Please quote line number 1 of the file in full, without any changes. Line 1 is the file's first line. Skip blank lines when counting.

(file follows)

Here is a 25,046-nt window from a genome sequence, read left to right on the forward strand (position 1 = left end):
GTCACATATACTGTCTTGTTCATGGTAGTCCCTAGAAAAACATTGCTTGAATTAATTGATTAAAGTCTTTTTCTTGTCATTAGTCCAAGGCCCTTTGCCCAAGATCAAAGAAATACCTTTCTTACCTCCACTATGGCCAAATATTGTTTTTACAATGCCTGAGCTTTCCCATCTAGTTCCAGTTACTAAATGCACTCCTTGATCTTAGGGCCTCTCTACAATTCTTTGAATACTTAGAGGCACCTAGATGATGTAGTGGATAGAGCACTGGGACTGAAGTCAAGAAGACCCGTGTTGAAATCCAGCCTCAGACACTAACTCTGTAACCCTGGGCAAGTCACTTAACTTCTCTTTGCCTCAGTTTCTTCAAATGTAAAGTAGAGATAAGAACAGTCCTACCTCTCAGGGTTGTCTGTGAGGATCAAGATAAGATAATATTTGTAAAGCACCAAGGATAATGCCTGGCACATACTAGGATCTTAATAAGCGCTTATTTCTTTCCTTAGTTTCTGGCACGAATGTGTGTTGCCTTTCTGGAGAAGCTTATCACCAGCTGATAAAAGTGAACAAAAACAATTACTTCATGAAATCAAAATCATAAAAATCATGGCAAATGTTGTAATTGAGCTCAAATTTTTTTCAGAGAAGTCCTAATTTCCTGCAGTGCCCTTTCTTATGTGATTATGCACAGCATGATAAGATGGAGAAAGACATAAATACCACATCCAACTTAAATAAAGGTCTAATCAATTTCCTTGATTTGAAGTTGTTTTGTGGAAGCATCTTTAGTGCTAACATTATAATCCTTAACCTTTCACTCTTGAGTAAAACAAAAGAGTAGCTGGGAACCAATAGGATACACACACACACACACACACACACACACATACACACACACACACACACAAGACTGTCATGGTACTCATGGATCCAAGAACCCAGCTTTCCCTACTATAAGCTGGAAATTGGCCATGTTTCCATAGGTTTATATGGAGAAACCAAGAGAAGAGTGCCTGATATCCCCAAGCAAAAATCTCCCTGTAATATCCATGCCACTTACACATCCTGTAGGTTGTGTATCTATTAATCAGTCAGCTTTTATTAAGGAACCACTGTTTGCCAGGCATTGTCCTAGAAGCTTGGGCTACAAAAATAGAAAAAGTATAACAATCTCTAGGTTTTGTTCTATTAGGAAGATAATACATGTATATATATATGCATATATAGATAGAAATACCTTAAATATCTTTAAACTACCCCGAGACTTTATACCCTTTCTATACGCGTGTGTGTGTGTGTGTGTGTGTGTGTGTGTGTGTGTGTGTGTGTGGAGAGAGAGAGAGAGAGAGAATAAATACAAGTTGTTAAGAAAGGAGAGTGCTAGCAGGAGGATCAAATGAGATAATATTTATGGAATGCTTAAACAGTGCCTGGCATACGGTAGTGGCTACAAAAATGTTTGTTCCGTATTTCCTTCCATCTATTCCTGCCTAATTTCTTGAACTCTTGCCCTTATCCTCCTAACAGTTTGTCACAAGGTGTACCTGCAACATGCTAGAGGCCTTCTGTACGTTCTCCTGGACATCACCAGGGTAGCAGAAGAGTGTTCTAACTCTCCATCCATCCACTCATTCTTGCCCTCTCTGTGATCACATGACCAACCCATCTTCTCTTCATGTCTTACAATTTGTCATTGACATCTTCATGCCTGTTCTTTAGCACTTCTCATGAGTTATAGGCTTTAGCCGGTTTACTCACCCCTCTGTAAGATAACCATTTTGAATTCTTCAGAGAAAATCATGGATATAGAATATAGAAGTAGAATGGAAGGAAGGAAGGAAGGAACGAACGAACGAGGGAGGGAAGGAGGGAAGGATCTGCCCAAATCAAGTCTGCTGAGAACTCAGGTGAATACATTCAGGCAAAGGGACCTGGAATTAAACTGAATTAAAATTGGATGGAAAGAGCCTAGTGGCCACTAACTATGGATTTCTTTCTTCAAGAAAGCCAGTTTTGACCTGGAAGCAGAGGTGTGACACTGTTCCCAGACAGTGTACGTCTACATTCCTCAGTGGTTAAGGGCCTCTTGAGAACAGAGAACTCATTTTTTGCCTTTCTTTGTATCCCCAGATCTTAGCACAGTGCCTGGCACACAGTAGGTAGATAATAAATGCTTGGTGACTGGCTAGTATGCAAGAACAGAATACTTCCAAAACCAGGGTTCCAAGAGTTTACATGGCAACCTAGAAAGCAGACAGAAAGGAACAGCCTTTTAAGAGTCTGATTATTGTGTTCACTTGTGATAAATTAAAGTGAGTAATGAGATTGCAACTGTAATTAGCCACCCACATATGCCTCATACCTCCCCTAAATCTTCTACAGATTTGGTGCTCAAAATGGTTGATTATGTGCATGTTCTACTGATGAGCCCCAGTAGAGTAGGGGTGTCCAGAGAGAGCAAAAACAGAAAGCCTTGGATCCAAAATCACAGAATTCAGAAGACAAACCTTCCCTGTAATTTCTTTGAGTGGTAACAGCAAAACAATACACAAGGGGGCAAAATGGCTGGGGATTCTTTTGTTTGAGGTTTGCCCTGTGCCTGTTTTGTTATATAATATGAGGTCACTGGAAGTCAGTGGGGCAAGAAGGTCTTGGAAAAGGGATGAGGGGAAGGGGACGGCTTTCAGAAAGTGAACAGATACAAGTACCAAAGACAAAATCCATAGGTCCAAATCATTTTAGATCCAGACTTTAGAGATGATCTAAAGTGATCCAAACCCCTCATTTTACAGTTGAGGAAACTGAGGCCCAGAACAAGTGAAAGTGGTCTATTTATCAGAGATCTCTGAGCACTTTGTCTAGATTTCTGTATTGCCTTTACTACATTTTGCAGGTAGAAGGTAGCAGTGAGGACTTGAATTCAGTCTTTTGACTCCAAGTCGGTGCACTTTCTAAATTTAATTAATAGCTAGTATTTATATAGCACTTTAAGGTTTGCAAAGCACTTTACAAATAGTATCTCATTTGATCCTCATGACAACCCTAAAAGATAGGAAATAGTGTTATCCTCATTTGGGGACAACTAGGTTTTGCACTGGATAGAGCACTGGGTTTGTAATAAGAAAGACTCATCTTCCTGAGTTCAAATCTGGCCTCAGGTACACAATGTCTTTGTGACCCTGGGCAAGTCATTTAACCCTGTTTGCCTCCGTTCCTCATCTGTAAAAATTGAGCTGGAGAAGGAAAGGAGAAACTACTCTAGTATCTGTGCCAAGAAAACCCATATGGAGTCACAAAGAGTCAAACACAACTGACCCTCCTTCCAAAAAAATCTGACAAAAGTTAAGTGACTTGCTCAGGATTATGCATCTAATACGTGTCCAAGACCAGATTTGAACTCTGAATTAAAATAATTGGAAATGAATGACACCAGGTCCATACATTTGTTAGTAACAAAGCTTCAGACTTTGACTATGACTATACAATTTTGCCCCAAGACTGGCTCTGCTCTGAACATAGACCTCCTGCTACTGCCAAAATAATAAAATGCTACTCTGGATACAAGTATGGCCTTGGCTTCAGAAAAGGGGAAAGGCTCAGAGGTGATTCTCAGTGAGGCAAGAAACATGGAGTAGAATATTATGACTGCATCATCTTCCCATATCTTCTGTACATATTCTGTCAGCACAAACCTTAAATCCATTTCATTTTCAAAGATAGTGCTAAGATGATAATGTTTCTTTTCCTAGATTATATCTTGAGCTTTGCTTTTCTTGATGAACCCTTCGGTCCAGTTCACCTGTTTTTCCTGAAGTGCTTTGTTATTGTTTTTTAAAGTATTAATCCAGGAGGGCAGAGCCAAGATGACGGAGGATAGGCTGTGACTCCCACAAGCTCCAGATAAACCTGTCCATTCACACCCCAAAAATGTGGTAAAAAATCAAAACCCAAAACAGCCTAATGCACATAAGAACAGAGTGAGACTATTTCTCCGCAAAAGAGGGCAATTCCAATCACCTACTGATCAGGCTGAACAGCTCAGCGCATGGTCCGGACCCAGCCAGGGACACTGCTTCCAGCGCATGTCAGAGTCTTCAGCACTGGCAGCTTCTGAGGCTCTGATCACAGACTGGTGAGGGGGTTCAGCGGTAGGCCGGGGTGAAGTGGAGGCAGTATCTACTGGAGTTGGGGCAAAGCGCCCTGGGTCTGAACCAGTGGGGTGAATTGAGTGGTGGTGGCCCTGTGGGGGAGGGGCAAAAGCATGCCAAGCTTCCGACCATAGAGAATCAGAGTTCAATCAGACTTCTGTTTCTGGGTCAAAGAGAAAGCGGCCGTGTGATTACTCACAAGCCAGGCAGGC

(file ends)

Here is a 25,046-nt window from a genome sequence, read left to right on the forward strand (position 1 = left end):